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Impostor Syndrome

asquare14 profile image Atibhi Agrawal Originally published at levelup.gitconnected.com Updated on ・5 min read

During my college years, I was driven, hard-working and ambitious. If you looked at my LinkedIn you would think I had it all --- great internships, open source contributions, volunteer work etc. However, I was never truly happy, I always felt that I did not deserve any of the good things that were happening to me. I attributed all my achievements to luck.

My feelings intensified during my first week of my summer internship at Google. Everyone around me was super smart. They had studied from the top universities in the world or had a resume that was in the top 1% of Computer Science students. I was not from a top college, heck, I wasn't even a Computer Science student, what was I doing amongst them? I was confident that I would fail at this internship and would not be able to complete my project. I reached out to my college senior who had been working at the same company for quite some time with my concerns, he told me point blank, "This is Impostor Syndrome".

He helped me by telling me his own experiences and sending me resources about it. I cannot say that I no longer suffer from Impostor Syndrome, however I have learned to manage it and do not let it affect my normal life. In this post, I hope to share my experiences and observations about it.

What Is The Impostor Syndrome?

The American Pyschological Association describes it as :

First described by psychologists Suzanne Imes, PhD, and Pauline Rose Clance, PhD, in the 1970s, impostor phenomenon occurs among high achievers who are unable to internalise and accept their success. They often attribute their accomplishments to luck rather than to ability, and fear that others will eventually unmask them as a fraud.

Though the impostor phenomenon isn't an official diagnosis listed in the DSM, psychologists and others acknowledge that it is a very real and specific form of intellectual self-doubt. Impostor feelings are generally accompanied by anxiety and, often, depression.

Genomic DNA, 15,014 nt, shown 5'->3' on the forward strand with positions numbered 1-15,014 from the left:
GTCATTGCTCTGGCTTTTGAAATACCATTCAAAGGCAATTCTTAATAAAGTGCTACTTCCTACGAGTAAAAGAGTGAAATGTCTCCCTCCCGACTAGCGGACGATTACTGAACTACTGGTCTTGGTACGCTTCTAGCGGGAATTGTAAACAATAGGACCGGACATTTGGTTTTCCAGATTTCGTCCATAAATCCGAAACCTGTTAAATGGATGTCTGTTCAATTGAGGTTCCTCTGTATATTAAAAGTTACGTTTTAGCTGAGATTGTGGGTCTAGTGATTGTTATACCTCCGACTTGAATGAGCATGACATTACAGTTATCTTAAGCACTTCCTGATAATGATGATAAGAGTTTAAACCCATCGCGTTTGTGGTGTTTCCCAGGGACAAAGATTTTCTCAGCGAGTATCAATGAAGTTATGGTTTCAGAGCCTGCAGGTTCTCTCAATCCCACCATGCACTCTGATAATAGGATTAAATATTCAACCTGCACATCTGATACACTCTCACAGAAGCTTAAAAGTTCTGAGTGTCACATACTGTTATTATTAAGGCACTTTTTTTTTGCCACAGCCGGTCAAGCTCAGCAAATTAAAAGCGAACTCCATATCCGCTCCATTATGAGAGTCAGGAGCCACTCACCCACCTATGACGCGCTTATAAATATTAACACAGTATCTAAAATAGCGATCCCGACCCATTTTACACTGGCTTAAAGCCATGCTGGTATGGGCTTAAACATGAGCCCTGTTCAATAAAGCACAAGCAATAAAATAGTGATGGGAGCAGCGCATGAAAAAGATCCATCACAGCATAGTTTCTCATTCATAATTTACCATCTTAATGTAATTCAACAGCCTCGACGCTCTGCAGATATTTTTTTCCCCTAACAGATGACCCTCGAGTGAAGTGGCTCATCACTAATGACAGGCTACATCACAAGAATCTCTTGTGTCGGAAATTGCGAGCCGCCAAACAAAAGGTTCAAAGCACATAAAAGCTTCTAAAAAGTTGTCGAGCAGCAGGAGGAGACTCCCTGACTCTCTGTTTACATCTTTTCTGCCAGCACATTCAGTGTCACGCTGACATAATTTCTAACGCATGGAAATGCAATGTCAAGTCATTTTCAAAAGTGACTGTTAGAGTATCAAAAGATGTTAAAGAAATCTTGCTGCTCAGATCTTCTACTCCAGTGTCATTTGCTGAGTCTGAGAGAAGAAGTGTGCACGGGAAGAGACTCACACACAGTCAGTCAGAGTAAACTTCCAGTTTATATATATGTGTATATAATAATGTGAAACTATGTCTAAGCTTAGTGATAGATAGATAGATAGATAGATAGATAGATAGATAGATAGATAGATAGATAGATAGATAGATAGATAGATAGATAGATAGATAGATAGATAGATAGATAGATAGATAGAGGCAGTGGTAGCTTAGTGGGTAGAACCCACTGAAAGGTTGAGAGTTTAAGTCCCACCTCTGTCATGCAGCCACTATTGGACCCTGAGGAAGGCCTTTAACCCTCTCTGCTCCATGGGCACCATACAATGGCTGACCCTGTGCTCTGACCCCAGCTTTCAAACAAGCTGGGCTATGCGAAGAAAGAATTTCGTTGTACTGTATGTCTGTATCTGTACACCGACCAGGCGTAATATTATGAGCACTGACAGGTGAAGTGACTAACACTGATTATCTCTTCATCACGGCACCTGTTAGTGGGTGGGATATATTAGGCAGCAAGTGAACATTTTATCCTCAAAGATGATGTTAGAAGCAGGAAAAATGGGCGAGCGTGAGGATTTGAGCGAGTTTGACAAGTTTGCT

If you've ever felt like a fraud, doubted your skills, attributing every achievement to luck --- you have most likely suffered from impostor syndrome at some time. Most people at some point in their careers have felt undeserving of their success. Though this syndrome is universal, age, race, and gender play a big part.

Acknowledging It and the Road to Recovery

After my senior told me that I suffered from impostor syndrome, I started noticing the unhealthy behavioral patterns I had.

If I achieved anything, I would guard that good news with secrecy for the fear that people would confirm what I already knew, that I wasn't good enough. When asked to review code, even if I would be 100% sure that the other person needed improvement, I wouldn't point it out until it was an obvious mistake. Tech isn't easy, coding is hard, understanding huge codebases in a new language takes time. Even after knowing this, whenever I would be given a new task, my first reaction would be self-doubt and anxiety of whether I would be able to do it or not. If I cracked an interview, I thought it was because the interviewer asked me things that I knew! I was turning into a workaholic and heading towards burnout because I believed that I would have to work extra hard to prove I was worthy. I also suffered from anxiety.

After acknowledging that I had a problem, I started working towards changing my behavioural patterns. Here are some things that helped me :